“Adversarial means that the process goes like in a court, where you question and answer, and a cross examination, because this already involves the integrity of a member of the Senate, and therefore he or she must be given every opportunity to hear his side, as contrasted to all other hearings which are in aid of legislation in which we only want to draw the answer we can use either in crafting legislation or amending an existing law. But not in the ethics committee since it is like a proceeding in court, though not as strict as the Rules of Court. But due process is strictly observed, since the ethics case is no longer a matter of writing or amending a law, but whether a member of the Senate should be disciplined,” Drilon explained.
Ironic it may seem that while charges against de Lima appear to be now piling up, the senator was given a recognition for “standing up to an extremist leader.”
De Lima was commended for her efforts in investigating the spate of extrajudicial killings in the country and honored as one of the 13 global thinkers in the “Challengers” category under the 100 leading global thinkers for this year by Foreign Policy magazine in Washington D.C.
“Since taking office in June, Philippine President Rodrigo Duterte has waged a brutal war on drugs. Thousands of alleged traffickers, dealers, and users have been executed by state forces or pro-government vigilantes,” the citation said.
“In response, Sen. Leila de Lima has been a steadfast advocate for the rule of law. As the chair of the Senate committee on justice and human rights, she spearheaded an investigation into the extrajudicial killings—work that landed her firmly in Duterte’s crosshairs,” it added.
The Foreign Policy magazine also cited how De Lima has bravely refused to be silenced by the blatant and incessant attacks by President Duterte’s allies as she stood her ground and vowed for her innocence against trumped-up charges leveled against her.
“President Duterte’s loyalists accused de Lima of being involved in the drug trade and ousted her as head of the investigation in September. That didn’t silence her, though. She called on the United Nations to examine the violence, arguing that Manila isn’t equipped ‘to serve complete justice to the victims’,” the citation noted.
Leila blast Gordon
De Lima yesterday also lashed back at Sen. Richard Gordon for his committee report on the Senate’s probe on extrajudicial killings, that among others, targeted her and another colleague, Sen. Antonio Trillanes IV.
De Lima said the committee report No. 18 of the justice and human rights panel chaired by Gordon was about libeling, attacking and pillorying her and Trillanes who dared come out with guns blazing against the President as the inducer of the alleged ongoing EJKs in the country.
The neophyte lawmaker took offense at Gordon in his taking an issue on her and Trillanes’ alleged unparliamentary behavior in one of the public hearings of the said committee.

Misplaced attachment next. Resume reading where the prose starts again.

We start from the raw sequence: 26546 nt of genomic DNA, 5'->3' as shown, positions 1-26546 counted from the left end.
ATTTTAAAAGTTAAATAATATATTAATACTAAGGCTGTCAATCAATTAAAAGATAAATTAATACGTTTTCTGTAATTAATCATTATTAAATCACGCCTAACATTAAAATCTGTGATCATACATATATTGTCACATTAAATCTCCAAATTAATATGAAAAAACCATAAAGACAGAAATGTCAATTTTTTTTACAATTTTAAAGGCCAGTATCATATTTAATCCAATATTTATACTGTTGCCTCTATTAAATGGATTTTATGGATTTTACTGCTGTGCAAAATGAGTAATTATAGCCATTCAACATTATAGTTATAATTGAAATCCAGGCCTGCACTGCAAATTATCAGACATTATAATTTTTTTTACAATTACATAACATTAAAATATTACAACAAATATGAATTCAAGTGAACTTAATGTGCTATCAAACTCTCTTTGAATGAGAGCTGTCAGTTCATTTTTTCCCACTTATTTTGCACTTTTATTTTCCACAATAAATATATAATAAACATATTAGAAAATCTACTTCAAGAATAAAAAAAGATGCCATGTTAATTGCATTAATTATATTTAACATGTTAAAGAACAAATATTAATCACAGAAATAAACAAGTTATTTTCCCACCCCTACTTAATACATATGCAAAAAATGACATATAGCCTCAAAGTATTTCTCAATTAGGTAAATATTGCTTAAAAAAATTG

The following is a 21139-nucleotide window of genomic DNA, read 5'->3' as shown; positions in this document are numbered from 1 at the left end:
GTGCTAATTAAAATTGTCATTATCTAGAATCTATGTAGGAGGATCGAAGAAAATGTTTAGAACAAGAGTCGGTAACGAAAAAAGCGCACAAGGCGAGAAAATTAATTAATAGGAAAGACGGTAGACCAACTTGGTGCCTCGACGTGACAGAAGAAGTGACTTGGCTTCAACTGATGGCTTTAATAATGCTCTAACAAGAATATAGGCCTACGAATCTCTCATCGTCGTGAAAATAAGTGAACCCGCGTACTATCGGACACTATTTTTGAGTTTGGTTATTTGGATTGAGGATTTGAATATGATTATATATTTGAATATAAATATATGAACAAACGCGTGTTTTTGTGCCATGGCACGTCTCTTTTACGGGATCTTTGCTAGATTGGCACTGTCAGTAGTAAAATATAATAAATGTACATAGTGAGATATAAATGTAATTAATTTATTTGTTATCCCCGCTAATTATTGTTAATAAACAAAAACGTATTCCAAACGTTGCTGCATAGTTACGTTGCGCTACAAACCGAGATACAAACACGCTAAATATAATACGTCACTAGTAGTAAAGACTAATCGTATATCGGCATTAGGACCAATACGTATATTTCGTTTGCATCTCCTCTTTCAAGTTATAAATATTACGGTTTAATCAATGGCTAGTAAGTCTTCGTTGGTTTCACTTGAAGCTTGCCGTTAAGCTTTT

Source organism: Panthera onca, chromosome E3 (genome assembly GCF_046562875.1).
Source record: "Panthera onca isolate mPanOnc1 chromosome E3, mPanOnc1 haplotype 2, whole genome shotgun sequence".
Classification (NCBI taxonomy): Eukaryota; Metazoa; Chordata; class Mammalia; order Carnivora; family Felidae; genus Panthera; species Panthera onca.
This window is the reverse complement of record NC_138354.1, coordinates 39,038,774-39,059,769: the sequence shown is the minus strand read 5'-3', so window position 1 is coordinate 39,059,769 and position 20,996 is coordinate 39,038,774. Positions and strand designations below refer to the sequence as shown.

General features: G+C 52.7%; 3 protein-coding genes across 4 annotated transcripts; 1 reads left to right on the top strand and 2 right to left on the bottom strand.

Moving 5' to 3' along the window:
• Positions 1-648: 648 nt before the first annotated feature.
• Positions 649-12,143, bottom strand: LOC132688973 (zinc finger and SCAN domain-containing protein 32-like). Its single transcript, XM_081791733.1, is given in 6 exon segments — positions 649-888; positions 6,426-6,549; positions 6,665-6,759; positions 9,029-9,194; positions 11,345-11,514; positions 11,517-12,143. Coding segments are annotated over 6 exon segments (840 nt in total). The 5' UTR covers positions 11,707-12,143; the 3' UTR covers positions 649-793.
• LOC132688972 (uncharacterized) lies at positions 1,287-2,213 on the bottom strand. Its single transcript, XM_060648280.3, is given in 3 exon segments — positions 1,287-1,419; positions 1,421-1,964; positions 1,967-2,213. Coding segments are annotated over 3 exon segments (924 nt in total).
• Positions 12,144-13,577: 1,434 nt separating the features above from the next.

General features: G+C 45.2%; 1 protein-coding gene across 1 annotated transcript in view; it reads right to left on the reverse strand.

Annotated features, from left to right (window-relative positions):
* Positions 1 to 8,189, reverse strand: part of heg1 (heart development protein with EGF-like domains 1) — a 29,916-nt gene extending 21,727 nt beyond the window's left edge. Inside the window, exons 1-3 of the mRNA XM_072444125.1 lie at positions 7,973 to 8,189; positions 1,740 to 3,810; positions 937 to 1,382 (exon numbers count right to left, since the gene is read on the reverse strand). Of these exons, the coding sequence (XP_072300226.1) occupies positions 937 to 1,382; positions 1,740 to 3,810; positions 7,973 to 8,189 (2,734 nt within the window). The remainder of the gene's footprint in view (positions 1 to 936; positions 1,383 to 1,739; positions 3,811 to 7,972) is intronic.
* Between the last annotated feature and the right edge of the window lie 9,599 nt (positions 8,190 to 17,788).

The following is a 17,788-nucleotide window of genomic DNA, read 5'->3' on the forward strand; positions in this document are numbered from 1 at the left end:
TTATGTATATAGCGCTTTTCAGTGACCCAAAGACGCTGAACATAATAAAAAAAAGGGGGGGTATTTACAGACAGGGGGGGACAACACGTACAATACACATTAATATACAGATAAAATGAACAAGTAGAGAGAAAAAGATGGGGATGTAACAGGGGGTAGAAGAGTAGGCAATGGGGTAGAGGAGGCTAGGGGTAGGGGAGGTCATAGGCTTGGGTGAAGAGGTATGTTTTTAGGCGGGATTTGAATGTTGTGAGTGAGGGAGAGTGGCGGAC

More importantly, she said in her “dissenting report”, the panel report is aimed at exonerating President Duterte and the administration from any involvement in the bloody drug war.
“Much has been seen and said in the media about the high drama of Gordon’s wounded pride and indignant defense of his honor. It does not deserve any further treatment in this dissenting report other than as a personal manifesto of similar indignation against the use of a committee report and committee proceedings to attack two senators of the Republic for the simple reason that they were making up a cover-up and whitewash of the investigation difficult to accomplish, what with all their noise and protestations against a railroading chair,” she said in her 151-page report with 250 pages of annexes.
“The Gordon Report makes it official and calls on the Senate to hold de Lima and Trillanes accountable for their actions in order to preserve the integrity of the Senate. Be that as it may, after the House inquiry, we welcome another opportunity for persecution by the President’s men in the Senate, encouraged by the saying that the tree that bears most fruit is the tree that gets most stoned.
“If the stoning of de Lima is to find its sequel in the Senate, if it has not yet started in another hearing that featured a certain Kerwin Espinosa and Ronnie Dayan, so be it. The President’s men will find this woman standing her ground, fighting an old world of men regurgitated from not so distant past, struggling to clamber up the throat of history for one last gasp of tyranny over truth,” she added.
In filing her dissenting report, De Lima said it seeks to provide an alternative analysis of the facts presented and the conclusions deduced there from based on applicable laws and rules.
“The objective is to present to the Senate and, ultimately, to the Filipino people what this Representation honestly believes to be the just conclusions and proper courses on the issues at hand” she added.
De Lima said the Senate probe failed on several grounds, notably on its refusal to hear the testimonies of EJK witnesses of the Commission on Human Rights, its premature termination, its failure to weigh in the testimonies of Senate witness Edgar Matobato, among others.
“Due to the premature and abrupt termination of the Senate investigation, no comprehensive, in-depth gathering, and assessment of the evidence was done by the Committee. Instead, what came out was a virtual whitewash designed to absolve the national leadership as led by the President,” she said.
“The unreasonable exclusion of important witnesses had precluded a thorough and intensive treatment of the subject of EJKs,” she added, mindful that Matobato’s testimony laid the foundation into explaining the national phenomenon of state-sponsored EJKs